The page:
Tyler: Okay. So Gordon Moore, one of the founders of Intel, has a thing called Moore's law that he had, which was basically an industry standard, which said that every 18 months we were going to double the number of transistors on a chip. That cadence has been the drum beat that's driven innovation in Silicon Valley for 50 years. That is like the heartbeat of Silicon Valley, it's why, for so long, your laptop shrunk and your phone shrunk and continued to get more powerful. Right? So there's a lot of companies around now that are the darlings of Silicon Valley, right? It's Fang. It's the Facebooks and the Apples, and that was Intel. Intel was that Silicon Valley unicorn that everybody wanted to work at and our brand was so strong, especially in the days of Intel Inside and the dancing fab workers and-
Joel: The '90s.
Tyler: And the '90s were great to us. And you know, you didn't have to have a strong talent acquisition strategy because you just open your door and the world lined up. Right? You said, "Hey, we think we might hire..." I'll bet you back then you could have done an experiment where you just opened a job with no job description and no job title and you'd still have applicants.
Joel: Just a blank screen with apply now.
Tyler: Yeah, just apply now, no information and people still would have applied. And I think, if you go talk to... I'm sure Facebook and Apple and a lot of those companies still enjoy that right now. Like where they're at in terms of their brand strength. And in some segments I think we still do, right? Like we're still known as a chip maker and every person getting a degree in electrical engineering knows that Intel is the largest chip maker in the world. So certainly in those segments that's where we still thrive but we are a growing company and we're trying to address a much larger market that includes things like autonomous driving, includes data centers and memory and all these places that we're not necessarily known for. Nobody thinks of us as an automaker.
Tyler: So where our brand strength is high, sure it's easy. Where our brand strength is not high, then we struggle just like everybody else to attract the right talent. But the will.i.am thing was funny because I think somewhere there was this idea.. This is where I'll throw you bone here. Somewhere there's this idea that Hey, we need to be cool. I'll bet you, I would bet money, that the conversation in the room was like, "Hey, how do we get cool like Apple?" And somebody was like, "Well let's hire somebody cool to go talk for us." And they're like, "Yeah my kids like the Black Eyed Peas, let's get William."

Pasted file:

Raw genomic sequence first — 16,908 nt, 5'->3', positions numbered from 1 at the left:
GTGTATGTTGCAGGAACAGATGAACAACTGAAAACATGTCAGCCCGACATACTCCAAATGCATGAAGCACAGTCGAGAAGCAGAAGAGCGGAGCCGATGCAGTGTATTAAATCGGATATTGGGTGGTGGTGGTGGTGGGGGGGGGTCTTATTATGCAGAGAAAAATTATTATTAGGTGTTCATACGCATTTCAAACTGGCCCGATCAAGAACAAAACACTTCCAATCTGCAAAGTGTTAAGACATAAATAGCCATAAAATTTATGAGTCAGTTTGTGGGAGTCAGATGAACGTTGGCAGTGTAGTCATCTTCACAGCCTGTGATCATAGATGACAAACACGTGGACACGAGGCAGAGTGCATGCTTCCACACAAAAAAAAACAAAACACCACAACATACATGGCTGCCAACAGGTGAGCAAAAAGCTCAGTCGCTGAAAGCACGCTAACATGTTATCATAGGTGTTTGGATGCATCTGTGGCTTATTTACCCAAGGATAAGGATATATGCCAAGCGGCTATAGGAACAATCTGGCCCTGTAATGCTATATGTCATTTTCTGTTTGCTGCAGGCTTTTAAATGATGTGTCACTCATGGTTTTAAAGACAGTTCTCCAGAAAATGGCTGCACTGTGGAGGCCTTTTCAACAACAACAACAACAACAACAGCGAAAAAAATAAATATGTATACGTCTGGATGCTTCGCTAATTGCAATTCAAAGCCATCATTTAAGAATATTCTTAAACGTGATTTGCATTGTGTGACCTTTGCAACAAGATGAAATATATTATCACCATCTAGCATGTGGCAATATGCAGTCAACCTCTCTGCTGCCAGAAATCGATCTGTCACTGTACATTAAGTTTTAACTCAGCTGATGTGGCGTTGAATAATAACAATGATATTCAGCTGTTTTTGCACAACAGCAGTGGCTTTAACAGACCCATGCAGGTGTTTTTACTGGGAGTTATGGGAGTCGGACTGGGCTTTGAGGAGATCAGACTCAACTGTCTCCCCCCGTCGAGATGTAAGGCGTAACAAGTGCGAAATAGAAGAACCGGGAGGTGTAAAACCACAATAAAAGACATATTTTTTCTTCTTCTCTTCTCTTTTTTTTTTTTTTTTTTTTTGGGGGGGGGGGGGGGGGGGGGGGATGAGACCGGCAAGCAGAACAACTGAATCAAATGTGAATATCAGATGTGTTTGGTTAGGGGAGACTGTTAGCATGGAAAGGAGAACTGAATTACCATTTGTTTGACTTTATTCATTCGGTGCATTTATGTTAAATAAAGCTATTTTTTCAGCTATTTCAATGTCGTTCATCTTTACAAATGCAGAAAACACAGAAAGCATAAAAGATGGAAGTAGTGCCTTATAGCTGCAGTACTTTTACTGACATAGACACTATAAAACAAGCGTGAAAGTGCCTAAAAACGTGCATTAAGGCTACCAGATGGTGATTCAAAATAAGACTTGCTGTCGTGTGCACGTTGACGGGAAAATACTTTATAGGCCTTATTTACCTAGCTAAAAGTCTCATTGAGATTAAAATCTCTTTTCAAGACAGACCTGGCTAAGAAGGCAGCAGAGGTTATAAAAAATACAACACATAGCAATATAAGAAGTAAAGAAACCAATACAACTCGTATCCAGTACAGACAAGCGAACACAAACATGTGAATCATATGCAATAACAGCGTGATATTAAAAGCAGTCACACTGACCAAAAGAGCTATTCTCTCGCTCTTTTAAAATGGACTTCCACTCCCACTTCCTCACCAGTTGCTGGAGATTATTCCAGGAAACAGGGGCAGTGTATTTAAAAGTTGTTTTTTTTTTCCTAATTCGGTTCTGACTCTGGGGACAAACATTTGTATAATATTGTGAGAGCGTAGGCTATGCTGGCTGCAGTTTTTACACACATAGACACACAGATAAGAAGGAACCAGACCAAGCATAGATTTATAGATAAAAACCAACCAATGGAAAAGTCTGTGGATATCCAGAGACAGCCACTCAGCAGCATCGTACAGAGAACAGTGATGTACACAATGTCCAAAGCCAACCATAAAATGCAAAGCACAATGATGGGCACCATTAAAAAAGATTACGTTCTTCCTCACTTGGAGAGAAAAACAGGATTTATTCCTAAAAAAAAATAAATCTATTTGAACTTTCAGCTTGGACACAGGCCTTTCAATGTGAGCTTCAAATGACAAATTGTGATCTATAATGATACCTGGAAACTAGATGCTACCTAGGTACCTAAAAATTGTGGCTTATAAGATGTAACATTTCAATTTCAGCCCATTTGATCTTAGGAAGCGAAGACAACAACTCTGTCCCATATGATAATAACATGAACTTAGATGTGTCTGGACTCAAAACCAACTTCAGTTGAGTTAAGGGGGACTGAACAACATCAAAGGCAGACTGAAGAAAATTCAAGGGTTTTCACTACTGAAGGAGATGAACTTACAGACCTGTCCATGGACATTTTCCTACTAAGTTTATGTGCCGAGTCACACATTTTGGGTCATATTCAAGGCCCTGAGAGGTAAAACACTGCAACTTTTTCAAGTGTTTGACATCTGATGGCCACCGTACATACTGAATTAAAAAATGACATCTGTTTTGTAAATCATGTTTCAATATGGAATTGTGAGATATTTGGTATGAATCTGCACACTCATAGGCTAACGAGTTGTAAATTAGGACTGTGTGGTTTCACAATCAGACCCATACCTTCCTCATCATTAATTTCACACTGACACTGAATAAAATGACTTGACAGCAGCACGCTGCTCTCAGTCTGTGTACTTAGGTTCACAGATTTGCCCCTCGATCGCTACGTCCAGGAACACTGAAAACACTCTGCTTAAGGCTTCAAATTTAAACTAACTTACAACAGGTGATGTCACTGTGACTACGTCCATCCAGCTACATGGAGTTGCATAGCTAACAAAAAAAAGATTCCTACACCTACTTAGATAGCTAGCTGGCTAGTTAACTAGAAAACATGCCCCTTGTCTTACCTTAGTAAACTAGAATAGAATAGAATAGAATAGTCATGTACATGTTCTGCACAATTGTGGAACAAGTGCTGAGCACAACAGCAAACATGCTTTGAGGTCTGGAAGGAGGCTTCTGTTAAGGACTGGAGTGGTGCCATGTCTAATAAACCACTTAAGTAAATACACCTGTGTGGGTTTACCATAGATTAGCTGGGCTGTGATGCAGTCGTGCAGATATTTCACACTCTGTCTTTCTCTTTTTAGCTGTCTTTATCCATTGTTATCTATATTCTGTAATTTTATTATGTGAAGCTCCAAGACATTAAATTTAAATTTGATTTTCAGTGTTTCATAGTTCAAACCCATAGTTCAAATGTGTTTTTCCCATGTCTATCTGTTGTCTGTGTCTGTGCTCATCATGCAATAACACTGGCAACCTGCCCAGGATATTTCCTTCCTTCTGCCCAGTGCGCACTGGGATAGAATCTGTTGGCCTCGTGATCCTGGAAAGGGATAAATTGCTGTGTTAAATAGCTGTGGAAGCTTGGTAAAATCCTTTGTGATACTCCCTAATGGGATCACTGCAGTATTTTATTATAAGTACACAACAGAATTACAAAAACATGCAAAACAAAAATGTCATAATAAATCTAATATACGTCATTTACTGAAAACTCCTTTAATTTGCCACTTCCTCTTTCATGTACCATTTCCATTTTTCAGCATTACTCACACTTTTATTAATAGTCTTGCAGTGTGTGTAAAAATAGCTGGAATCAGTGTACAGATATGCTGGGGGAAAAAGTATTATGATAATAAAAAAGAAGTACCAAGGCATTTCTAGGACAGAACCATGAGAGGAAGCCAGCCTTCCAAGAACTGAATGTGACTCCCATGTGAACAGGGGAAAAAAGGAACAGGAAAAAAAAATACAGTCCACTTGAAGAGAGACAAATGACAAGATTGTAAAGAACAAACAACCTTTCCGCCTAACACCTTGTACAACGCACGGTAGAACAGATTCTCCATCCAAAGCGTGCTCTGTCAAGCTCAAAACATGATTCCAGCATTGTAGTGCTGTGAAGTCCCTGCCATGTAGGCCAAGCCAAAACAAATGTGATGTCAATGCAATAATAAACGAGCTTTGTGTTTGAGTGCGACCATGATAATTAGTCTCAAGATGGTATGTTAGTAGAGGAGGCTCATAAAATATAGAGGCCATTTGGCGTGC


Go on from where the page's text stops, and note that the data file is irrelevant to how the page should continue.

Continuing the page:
Joel: Let's get William.
Chad: Because Fergie was busy.
Tyler: Fergie was too expensive, I'm sure. We weren't going to spend that kind of money. And so like he even had like... He was even... I don't know if he hosted or he read like one of the awards at like the Grammy's or something but you could probably go find it. He like reads this card and at the end he's like, "And Intel is awesome." And then he like steps off the stage and I'm like, "All right, that's all all right, that's ROI right there, mother fuckers." But that was the same time I think Polaroid hired Lady Gaga to do the same thing. So you know, we weren't-
Chad: I don't know that I would want to put Polaroid next to Intel but hey that's all on you, man. That being said, well, go ahead-
Joel: You do you, bruh.
Chad: We'll go ahead and we'll slowly close out this, wind down this show. Tyler, we appreciate you coming on. We definitely want to have you again, because we have so much to talk about around just the business aspects, obviously, of talent acquisition and analytics. But appreciate you coming in, man.
Tyler: Yeah, this is a blast. You guys are fun.
Joel: For anyone who wants to know more about you and/or Intel, or wants to apply to your invisible jobs, where would you send them?
Tyler: Well, you know, there's obviously our site, our job site. I'm on Twitter @prostalent, like not poems but pros, pros talent, and-
Tyler: I'm on LinkedIn too.
Joel: Tyler Weeks, pretty easy guys. We out.
Chad: We out.
Soundbyte: That's it, man. Game over, man. Game over.